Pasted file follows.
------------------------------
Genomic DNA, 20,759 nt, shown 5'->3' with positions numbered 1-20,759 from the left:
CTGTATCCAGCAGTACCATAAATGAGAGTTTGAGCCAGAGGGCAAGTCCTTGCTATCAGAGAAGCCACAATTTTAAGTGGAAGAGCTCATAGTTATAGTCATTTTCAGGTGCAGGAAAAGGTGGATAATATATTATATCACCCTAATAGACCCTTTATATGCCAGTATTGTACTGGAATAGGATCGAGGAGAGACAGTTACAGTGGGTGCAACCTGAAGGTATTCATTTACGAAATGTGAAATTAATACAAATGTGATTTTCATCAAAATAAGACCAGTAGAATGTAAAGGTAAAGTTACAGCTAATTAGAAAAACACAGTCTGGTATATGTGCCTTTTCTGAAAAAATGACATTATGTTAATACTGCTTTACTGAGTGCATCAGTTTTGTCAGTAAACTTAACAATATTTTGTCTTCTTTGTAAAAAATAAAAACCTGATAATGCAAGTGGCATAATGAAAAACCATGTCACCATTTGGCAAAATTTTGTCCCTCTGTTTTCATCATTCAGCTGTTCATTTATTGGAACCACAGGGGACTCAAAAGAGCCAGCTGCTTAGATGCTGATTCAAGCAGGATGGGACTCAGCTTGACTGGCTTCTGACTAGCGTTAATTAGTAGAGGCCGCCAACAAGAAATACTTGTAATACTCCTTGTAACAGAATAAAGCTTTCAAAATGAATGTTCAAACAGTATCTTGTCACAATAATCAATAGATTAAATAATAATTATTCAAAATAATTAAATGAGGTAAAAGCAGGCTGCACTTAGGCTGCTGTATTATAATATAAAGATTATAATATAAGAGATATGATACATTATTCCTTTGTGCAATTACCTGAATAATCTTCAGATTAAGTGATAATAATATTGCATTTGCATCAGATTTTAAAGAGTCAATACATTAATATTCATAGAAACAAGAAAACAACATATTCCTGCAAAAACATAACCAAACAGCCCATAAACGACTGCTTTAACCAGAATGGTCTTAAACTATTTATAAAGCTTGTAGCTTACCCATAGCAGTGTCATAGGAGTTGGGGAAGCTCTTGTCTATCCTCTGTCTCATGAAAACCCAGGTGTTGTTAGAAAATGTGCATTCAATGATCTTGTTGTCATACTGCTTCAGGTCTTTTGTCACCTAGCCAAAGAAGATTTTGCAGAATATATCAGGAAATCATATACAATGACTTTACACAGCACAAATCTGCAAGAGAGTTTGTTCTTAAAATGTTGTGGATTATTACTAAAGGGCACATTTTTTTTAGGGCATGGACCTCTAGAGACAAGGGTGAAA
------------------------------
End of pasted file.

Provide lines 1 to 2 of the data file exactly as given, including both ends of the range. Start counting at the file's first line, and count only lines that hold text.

Genomic DNA, 20,759 nt, shown 5'->3' with positions numbered 1-20,759 from the left:
CTGTATCCAGCAGTACCATAAATGAGAGTTTGAGCCAGAGGGCAAGTCCTTGCTATCAGAGAAGCCACAATTTTAAGTGGAAGAGCTCATAGTTATAGTCATTTTCAGGTGCAGGAAAAGGTGGATAATATATTATATCACCCTAATAGACCCTTTATATGCCAGTATTGTACTGGAATAGGATCGAGGAGAGACAGTTACAGTGGGTGCAACCTGAAGGTATTCATTTACGAAATGTGAAATTAATACAAATGTGATTTTCATCAAAATAAGACCAGTAGAATGTAAAGGTAAAGTTACAGCTAATTAGAAAAACACAGTCTGGTATATGTGCCTTTTCTGAAAAAATGACATTATGTTAATACTGCTTTACTGAGTGCATCAGTTTTGTCAGTAAACTTAACAATATTTTGTCTTCTTTGTAAAAAATAAAAACCTGATAATGCAAGTGGCATAATGAAAAACCATGTCACCATTTGGCAAAATTTTGTCCCTCTGTTTTCATCATTCAGCTGTTCATTTATTGGAACCACAGGGGACTCAAAAGAGCCAGCTGCTTAGATGCTGATTCAAGCAGGATGGGACTCAGCTTGACTGGCTTCTGACTAGCGTTAATTAGTAGAGGCCGCCAACAAGAAATACTTGTAATACTCCTTGTAACAGAATAAAGCTTTCAAAATGAATGTTCAAACAGTATCTTGTCACAATAATCAATAGATTAAATAATAATTATTCAAAATAATTAAATGAGGTAAAAGCAGGCTGCACTTAGGCTGCTGTATTATAATATAAAGATTATAATATAAGAGATATGATACATTATTCCTTTGTGCAATTACCTGAATAATCTTCAGATTAAGTGATAATAATATTGCATTTGCATCAGATTTTAAAGAGTCAATACATTAATATTCATAGAAACAAGAAAACAACATATTCCTGCAAAAACATAACCAAACAGCCCATAAACGACTGCTTTAACCAGAATGGTCTTAAACTATTTATAAAGCTTGTAGCTTACCCATAGCAGTGTCATAGGAGTTGGGGAAGCTCTTGTCTATCCTCTGTCTCATGAAAACCCAGGTGTTGTTAGAAAATGTGCATTCAATGATCTTGTTGTCATACTGCTTCAGGTCTTTTGTCACCTAGCCAAAGAAGATTTTGCAGAATATATCAGGAAATCATATACAATGACTTTACACAGCACAAATCTGCAAGAGAGTTTGTTCTTAAAATGTTGTGGATTATTACTAAAGGGCACATTTTTTTTAGGGCATGGACCTCTAGAGACAAGGGTGAAA